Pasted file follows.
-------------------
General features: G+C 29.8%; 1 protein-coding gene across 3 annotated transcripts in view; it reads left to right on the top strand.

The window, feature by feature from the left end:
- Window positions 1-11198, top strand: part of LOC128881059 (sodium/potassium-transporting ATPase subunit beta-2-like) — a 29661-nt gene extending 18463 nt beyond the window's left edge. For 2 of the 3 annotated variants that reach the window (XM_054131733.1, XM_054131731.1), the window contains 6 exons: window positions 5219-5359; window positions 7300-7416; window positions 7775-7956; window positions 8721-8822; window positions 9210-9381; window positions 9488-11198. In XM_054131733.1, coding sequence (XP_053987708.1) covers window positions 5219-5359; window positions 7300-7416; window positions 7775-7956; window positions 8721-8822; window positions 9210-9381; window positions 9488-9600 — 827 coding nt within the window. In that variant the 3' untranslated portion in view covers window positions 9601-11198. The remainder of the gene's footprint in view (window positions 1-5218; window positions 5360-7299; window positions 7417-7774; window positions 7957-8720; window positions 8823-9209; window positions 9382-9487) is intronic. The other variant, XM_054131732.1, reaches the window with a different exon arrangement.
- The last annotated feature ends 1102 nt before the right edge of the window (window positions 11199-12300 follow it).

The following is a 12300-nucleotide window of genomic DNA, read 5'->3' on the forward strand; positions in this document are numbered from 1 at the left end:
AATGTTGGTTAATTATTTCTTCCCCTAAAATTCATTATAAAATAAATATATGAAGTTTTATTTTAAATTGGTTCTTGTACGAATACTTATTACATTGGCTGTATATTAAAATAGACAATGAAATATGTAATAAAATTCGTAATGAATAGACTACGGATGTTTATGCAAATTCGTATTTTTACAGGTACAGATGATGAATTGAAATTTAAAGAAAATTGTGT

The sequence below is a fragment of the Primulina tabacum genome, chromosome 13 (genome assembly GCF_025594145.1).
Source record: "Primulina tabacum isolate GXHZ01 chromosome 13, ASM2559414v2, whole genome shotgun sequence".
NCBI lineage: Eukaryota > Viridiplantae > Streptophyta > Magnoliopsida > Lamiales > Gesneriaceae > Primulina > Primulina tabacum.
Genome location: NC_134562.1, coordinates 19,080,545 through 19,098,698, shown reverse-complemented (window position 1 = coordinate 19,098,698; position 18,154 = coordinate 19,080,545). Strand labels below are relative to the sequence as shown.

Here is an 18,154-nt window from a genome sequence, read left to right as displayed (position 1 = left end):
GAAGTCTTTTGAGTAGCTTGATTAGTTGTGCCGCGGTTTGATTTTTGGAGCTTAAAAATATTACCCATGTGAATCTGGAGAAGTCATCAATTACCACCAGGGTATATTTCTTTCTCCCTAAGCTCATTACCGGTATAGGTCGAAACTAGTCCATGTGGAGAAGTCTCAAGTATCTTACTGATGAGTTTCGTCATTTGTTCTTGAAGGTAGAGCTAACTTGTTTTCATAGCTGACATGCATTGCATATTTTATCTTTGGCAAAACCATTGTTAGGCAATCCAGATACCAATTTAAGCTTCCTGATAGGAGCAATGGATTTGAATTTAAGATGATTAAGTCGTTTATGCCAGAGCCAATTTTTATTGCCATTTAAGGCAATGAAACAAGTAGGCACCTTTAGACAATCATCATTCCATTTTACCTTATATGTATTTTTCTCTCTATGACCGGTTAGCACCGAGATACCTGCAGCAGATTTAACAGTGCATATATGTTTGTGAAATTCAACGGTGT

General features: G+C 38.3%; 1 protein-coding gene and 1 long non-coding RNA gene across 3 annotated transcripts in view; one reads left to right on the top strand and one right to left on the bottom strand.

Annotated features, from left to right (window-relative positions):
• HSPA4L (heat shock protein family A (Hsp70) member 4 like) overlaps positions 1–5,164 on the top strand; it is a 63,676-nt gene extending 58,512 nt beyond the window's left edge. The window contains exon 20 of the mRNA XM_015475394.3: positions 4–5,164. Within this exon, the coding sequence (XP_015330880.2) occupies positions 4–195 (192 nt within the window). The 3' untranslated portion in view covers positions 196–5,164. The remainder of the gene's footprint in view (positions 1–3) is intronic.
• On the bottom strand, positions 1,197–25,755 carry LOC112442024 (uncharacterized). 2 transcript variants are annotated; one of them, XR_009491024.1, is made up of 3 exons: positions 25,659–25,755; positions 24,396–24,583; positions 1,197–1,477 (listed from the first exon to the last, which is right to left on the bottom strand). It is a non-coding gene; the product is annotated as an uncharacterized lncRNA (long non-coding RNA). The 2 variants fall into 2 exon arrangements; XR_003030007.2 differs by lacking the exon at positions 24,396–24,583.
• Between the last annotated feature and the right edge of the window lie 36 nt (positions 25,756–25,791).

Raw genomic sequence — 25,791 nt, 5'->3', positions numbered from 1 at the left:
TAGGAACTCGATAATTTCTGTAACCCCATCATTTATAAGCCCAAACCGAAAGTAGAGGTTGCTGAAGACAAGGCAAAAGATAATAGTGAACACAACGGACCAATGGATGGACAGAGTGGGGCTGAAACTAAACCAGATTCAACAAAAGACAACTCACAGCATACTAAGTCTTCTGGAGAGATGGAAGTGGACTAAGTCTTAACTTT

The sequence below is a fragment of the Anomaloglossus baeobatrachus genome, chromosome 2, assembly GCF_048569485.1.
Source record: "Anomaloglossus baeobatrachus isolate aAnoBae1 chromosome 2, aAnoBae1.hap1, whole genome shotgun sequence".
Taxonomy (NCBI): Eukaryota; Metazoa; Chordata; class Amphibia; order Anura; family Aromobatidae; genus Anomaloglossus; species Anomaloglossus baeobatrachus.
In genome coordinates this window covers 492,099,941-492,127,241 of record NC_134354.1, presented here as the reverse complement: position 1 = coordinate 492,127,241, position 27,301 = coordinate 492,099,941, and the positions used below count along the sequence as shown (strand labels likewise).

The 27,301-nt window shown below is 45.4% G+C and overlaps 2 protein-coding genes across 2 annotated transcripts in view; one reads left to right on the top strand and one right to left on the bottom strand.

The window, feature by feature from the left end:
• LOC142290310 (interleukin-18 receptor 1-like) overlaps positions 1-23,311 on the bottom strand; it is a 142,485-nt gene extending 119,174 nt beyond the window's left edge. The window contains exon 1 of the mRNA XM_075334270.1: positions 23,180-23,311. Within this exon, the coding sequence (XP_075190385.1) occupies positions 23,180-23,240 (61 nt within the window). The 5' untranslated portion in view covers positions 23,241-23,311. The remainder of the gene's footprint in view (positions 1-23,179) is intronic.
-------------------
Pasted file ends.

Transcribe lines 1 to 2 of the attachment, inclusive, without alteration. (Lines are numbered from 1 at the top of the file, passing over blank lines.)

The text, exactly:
General features: G+C 29.8%; 1 protein-coding gene across 3 annotated transcripts in view; it reads left to right on the top strand.

The window, feature by feature from the left end: